Buildings vacant in main street as home business trend grows
NEW business is booming in Gladstone and for many entrepreneurial operators, there's no place like home.
From costume shops to hairdressers, the number of businesses operating from home in Gladstone is growing.
Gladstone Chamber of Commerce and Industry president Rick Hansen thinks the trend is part of a changing financial environment.
"It would appear that there is an increase in home businesses, that mostly I believe are delivering services that don't require walk-in trade," he said.
"Home offices have become popular and a trend over the years for small business to keep the overheads down, and I'm sure this would be true for this region as well.
"I'm sure there are cases where people have set up their small business at home due to high rental prices."
"There are quite a number of buildings available in the main street."
And as the number of Gladstone businesses operating from home continues to rise, so does the number of vacant commercial properties, a local real estate agent said.
Tony Lloyd-Jones, from LJ Hooker in Gladstone, said he had seen an increase in the number of properties available for lease.
"We have quite a few at this point in time," he said. "There are quite a number of buildings available in the main street."
Mr Lloyd-Jones said with the construction of new shopping centres, commercial lots had a high turnover rate.
"Vacancies become available all the time," he said. "A lot of companies are now based on the island."
Mr Hansen said a business's location depended on the type of business.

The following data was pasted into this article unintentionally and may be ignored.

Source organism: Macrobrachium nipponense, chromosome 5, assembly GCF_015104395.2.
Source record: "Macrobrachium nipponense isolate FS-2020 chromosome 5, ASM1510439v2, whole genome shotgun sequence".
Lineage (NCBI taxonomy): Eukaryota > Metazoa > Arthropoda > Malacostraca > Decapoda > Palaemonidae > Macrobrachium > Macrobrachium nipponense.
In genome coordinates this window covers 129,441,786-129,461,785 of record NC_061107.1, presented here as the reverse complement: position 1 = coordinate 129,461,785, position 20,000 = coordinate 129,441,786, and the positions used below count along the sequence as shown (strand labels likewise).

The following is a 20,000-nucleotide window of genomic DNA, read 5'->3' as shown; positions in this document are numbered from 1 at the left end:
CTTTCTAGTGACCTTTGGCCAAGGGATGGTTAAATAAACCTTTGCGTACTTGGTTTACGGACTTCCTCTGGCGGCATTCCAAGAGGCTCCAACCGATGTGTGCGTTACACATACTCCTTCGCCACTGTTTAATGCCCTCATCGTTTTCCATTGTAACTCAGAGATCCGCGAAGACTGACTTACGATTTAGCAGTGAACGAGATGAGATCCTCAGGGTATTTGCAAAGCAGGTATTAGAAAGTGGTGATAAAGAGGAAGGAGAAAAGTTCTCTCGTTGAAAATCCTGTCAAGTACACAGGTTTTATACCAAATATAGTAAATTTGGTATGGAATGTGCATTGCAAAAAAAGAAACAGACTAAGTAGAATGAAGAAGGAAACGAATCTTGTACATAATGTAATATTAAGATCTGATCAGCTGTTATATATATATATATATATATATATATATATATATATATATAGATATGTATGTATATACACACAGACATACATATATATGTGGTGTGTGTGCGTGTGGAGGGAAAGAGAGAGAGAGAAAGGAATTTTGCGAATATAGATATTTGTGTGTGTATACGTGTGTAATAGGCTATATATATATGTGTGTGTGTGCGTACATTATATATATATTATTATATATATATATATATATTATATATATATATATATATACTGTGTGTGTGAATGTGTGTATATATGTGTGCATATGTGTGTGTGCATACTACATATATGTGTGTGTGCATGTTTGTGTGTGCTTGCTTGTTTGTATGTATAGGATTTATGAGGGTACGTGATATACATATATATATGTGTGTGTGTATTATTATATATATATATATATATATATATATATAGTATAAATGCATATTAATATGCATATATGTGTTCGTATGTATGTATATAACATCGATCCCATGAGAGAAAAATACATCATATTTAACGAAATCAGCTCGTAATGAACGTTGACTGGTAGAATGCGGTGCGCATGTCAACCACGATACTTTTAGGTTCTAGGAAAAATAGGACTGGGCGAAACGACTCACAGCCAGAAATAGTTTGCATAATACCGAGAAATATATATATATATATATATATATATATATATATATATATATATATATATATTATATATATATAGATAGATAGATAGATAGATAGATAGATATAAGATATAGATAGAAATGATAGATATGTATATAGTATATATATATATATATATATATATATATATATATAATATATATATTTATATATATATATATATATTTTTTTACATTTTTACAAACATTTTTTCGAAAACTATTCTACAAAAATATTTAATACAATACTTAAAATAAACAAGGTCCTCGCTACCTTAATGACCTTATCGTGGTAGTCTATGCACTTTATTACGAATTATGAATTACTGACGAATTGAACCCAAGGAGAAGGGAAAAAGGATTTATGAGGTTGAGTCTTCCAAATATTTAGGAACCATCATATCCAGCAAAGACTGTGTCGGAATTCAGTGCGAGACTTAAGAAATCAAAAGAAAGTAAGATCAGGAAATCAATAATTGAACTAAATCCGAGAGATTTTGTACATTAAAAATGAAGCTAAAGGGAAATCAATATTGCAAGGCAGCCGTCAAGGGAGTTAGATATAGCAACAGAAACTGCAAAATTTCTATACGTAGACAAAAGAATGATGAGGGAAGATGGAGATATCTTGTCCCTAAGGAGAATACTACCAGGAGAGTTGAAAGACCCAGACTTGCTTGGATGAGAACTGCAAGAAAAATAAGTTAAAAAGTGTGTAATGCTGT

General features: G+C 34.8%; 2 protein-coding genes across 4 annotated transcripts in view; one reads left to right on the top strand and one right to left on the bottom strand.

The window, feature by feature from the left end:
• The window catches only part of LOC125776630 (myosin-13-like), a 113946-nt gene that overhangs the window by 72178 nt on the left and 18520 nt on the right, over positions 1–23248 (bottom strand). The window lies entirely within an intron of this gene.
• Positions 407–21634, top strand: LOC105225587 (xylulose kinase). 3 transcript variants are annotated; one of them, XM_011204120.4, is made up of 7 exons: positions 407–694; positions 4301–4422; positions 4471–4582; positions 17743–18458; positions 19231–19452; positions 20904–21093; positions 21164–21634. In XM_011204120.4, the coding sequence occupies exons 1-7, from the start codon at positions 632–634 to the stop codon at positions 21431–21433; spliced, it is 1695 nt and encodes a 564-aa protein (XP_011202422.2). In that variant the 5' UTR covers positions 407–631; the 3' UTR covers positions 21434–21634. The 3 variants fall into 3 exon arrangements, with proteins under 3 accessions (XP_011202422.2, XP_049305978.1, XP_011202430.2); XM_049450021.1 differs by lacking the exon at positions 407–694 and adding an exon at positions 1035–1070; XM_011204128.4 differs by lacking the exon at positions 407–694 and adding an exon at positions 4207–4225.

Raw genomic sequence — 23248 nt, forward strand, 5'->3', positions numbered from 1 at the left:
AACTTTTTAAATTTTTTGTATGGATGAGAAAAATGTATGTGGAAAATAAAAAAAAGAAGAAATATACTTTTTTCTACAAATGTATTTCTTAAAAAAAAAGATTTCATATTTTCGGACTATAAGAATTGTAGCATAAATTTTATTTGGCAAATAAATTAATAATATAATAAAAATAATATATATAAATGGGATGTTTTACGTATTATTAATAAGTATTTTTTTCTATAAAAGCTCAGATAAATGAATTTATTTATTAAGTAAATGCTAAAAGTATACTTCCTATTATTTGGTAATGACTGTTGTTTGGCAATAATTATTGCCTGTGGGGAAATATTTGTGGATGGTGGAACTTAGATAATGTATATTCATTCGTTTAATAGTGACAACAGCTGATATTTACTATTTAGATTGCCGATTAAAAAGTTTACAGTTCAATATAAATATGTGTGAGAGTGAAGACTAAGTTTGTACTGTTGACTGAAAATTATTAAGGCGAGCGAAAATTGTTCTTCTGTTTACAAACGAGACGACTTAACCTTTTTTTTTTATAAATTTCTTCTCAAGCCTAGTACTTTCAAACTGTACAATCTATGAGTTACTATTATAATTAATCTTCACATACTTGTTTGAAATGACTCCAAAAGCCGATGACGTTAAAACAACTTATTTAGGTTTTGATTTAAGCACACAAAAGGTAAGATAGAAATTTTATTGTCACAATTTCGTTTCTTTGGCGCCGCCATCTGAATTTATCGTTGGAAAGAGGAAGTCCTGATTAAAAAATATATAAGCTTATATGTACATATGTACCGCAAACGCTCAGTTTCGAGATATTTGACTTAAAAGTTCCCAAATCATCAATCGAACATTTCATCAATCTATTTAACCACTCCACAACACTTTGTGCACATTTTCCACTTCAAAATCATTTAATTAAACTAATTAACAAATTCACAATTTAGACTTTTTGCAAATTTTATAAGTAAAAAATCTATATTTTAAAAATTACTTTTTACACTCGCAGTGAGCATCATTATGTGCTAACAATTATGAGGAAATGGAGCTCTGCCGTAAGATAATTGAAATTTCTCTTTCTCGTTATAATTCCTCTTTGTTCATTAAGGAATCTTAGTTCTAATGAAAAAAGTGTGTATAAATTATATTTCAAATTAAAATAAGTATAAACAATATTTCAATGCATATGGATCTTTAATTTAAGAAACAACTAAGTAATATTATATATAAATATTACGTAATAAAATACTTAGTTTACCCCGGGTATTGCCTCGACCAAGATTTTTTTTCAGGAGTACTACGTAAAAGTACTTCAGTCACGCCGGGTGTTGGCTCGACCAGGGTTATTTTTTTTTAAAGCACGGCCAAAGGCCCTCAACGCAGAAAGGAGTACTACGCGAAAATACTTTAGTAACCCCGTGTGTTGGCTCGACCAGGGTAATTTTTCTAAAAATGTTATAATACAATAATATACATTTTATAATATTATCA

"Many of the home-based businesses are focused on delivering to a smaller number of clients, and therefore their overheads need to remain low," he said.
The council does not have data on home-based business numbers.
But regional strategy portfolio spokesman Matt Burnett said any person seeking to conduct a business from their home in the region needed to review requirements set out in the home occupation and home business code in council's planning scheme.
LIFELONG Gladstone local Tyson Evans spent the first three years of his colourful career in a shopfront at the Night Owl centre.
But at Christmas, the 22-year-old tattoo artist decided he'd be better off at home.
With the help of his parents, he transformed their double garage into a studio, and got a Gladstone Regional Council permit to operate from there.
He said the move had been a boost for the business.
"The past two years have been busy, but now I'm booked out until June," he said.
Promoting his business through Facebook, Instagram and word of mouth, he said clients didn't mind visiting his decorative garage for their ink.
"And it takes 30 seconds to get to work," he said.
He also attributes the move home to high rental costs, lack of tattoo-seeking foot traffic, and the ability to work alone.
Former schoolmate Brooke McNamee, 19, was getting a rose tattoo from Tyson this week, and said it was her first time under the needle in Gladstone, where body art is gaining in popularity.
"I don't know anyone who doesn't have at least one tatt," Brooke said.
But Tyson's not worried about running out of skin space to fill.
"There are people turning 18 every day, and there's always new people to the area," he said.
The self-taught artist said most of his clients wanted roses, skulls and portraits.
"It used to be everyone was into tribal tattoos and Southern Crosses - I'm trying to get them to step away from that," he said.